Eileen Munro said: 'The policy extends the surveillance needed for child protection concerns to all concerns about a child's health and development. It reduces parental authority, undermines their confidence, and risks damaging their willingness to seek or accept help.'

Terri Dowty said: 'Offering services that support families is highly desirable, but the way to do this effectively is to listen to parents and children in order to understand what problems they need help with, and to make sure that relevant services are properly resourced. As it is, the Government proposes to take the child protection system and apply it to all aspects of children's health and welfare needs. We don't need a surveillance system which forces professionals to make clumsy risk assessments. What practitioners need is the time, resources and the opportunity to listen more to parents and children, and respond in the best way.'

To read the full report, see www.ico.gov.uk| 

Contacts and other details

  • Eileen Munro, Reader in Social Policy at LSE - 020 7955 7349
  • Ross Anderson, Professor of Security Engineering, University of Cambridge , 01223 334733
  • Ian Brown, Senior Research Manager at the Cambridge-MIT Institute and Researcher in Computer Science, UCL - 020 7679 7214
  • Richard Clayton, Computer Science, University of Cambridge - 01223 73570
  • Terri Dowty, Director, Action on Rights for Children - 020 8558 9317
  • Douwe Korff, Law, London Metropolitan University - 02071335010 (univ), 01223-841264 (home)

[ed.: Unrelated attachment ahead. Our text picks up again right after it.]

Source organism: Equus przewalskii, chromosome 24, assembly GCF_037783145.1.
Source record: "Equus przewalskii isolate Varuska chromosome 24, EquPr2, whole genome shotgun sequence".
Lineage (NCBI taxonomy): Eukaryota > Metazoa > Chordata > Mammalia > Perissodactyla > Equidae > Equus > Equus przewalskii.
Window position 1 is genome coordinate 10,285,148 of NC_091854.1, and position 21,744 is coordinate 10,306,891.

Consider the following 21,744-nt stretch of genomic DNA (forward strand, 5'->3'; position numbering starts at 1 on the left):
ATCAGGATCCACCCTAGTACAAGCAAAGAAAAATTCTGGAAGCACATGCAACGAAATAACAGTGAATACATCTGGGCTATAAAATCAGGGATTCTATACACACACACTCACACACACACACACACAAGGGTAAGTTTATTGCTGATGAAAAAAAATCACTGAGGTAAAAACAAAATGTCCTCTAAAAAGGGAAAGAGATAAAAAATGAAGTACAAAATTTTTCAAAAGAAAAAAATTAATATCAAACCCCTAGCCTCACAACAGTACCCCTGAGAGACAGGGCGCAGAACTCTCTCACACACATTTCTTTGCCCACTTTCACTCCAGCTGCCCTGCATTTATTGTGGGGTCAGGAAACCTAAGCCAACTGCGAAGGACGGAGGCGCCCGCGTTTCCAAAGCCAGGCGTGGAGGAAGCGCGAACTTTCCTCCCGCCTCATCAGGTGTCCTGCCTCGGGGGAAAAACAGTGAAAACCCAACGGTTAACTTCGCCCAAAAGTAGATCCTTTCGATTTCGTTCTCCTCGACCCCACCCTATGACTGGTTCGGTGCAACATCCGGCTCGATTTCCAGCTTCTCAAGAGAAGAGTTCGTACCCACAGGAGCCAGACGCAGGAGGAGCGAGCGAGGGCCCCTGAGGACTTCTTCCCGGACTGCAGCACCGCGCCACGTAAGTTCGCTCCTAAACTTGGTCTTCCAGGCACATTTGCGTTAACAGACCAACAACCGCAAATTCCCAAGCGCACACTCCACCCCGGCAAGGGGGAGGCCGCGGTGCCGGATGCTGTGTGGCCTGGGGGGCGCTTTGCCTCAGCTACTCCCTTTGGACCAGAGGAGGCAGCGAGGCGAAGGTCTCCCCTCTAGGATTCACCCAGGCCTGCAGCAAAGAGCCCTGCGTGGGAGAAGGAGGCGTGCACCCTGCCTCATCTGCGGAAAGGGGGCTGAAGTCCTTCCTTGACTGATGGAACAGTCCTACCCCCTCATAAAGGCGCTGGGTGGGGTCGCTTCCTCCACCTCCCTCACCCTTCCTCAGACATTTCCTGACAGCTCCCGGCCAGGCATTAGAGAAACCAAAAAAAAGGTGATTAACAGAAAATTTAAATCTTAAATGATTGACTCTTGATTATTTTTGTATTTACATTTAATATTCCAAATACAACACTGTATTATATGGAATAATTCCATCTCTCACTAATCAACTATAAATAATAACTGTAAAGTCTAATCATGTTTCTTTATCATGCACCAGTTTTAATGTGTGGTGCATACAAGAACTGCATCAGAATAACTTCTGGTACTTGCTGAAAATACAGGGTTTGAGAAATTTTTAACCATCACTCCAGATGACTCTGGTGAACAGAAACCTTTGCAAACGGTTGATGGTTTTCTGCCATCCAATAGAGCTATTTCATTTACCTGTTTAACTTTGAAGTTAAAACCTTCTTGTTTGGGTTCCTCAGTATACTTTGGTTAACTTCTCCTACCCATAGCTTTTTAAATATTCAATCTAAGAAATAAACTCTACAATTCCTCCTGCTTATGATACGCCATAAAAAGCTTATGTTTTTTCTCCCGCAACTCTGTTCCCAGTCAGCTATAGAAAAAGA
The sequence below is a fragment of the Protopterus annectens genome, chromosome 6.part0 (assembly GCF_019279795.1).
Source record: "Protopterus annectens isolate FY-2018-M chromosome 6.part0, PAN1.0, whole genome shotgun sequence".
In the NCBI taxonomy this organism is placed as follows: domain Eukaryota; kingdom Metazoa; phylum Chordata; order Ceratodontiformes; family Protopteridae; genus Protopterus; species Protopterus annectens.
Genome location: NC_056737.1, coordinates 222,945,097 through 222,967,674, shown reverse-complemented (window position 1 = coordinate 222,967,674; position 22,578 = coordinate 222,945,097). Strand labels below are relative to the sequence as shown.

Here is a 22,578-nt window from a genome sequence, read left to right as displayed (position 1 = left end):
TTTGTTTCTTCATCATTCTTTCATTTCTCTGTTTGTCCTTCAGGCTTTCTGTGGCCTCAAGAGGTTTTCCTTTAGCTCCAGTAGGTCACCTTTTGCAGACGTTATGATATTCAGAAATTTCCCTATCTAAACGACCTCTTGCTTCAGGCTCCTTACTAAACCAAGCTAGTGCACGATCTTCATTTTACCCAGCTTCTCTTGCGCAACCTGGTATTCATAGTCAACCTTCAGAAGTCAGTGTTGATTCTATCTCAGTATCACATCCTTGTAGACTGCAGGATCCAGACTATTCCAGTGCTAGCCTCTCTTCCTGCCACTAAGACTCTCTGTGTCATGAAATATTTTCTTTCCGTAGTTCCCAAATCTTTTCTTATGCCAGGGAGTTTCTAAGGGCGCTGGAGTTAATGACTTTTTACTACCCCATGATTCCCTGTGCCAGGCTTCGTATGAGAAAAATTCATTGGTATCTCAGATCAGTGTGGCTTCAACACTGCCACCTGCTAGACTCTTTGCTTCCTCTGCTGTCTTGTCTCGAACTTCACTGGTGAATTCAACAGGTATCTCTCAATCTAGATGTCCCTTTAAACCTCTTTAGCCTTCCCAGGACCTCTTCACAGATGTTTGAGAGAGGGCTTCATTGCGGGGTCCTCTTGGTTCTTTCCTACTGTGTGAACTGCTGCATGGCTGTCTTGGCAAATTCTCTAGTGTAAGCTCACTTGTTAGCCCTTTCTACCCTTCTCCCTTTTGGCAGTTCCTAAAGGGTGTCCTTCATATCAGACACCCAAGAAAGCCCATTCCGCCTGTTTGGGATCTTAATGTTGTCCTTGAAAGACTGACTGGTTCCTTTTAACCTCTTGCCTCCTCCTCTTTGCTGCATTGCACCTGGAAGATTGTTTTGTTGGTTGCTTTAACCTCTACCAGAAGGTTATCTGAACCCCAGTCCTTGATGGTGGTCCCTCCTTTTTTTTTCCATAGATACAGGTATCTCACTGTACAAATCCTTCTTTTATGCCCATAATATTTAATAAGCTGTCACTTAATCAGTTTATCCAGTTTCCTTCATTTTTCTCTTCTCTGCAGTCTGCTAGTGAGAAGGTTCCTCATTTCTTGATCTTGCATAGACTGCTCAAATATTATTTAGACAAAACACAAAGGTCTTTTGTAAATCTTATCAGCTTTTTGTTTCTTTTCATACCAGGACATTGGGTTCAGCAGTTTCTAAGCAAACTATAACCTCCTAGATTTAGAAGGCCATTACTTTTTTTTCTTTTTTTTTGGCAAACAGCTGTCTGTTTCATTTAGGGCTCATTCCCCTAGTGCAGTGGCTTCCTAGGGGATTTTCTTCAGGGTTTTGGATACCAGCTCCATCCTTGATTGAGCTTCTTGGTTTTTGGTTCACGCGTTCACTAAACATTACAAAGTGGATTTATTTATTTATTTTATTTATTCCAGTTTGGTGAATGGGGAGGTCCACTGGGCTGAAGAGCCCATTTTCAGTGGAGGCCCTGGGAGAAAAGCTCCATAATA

• FIPR: see www.fipr.org 

Press cuttings

Public Technology Net
IT systems designed to protect kids will put them at risk instead: official (23 Nov 06)
Article about the recent report Children's Databases: Safety and Privacy, published by the Information Commissioner. Includes comments from Dr Eileen Munro, one of the report's authors.

Community Care
Children's index will 'divert resources from frontline services' (22 Nov 06)
The children's index could put young people at increased risk by diverting resources from frontline services, a report ordered by the Information Commissioner and published today has found. One of the authors, Dr Eileen Munro, a reader in social policy at LSE, said the scheme 'would overstretch scarce resources, damage parents' confidence and divert services from focusing on real cases of abuse.'  

The Register
Report raises child index alarm (22 Nov 06)

The Telegraph
Child database 'will ruin family privacy' (22 Nov 06)
Parents will be devalued and family privacy shattered by the mass surveillance of all 12 million children in England and Wales, says a report today commissioned by Parliament's Information Commissioner. One of the report's authors, Dr Eileen Munro, LSE, said: 'The Government is extending the surveillance needed for child protection concerns to all concerns about a child's health and development. It reduces parental authority and risks damaging their willingness to seek or accept help.'

Evening Standard
Four million children at risk of being stigmatised by nationwide 'problem child' database (22 Nov 06)
Article about the report Children's Databases: Safety and Privacy. One of the report's authors, Dr Eileen Munro, LSE said: 'When dealing with child abuse, we do need to override privacy. But the new policy extends this level of intrusion into families that are not even suspected of abusing their children, and to all concerns about children's development. It will also over-stretch scarce resources, damage parents' confidence and divert services from focussing on real cases of abuse.'

Daily Mail
Four million children at risk of being stigmatised by nationwide 'problem child' database (22 Nov 06)

22 November 2006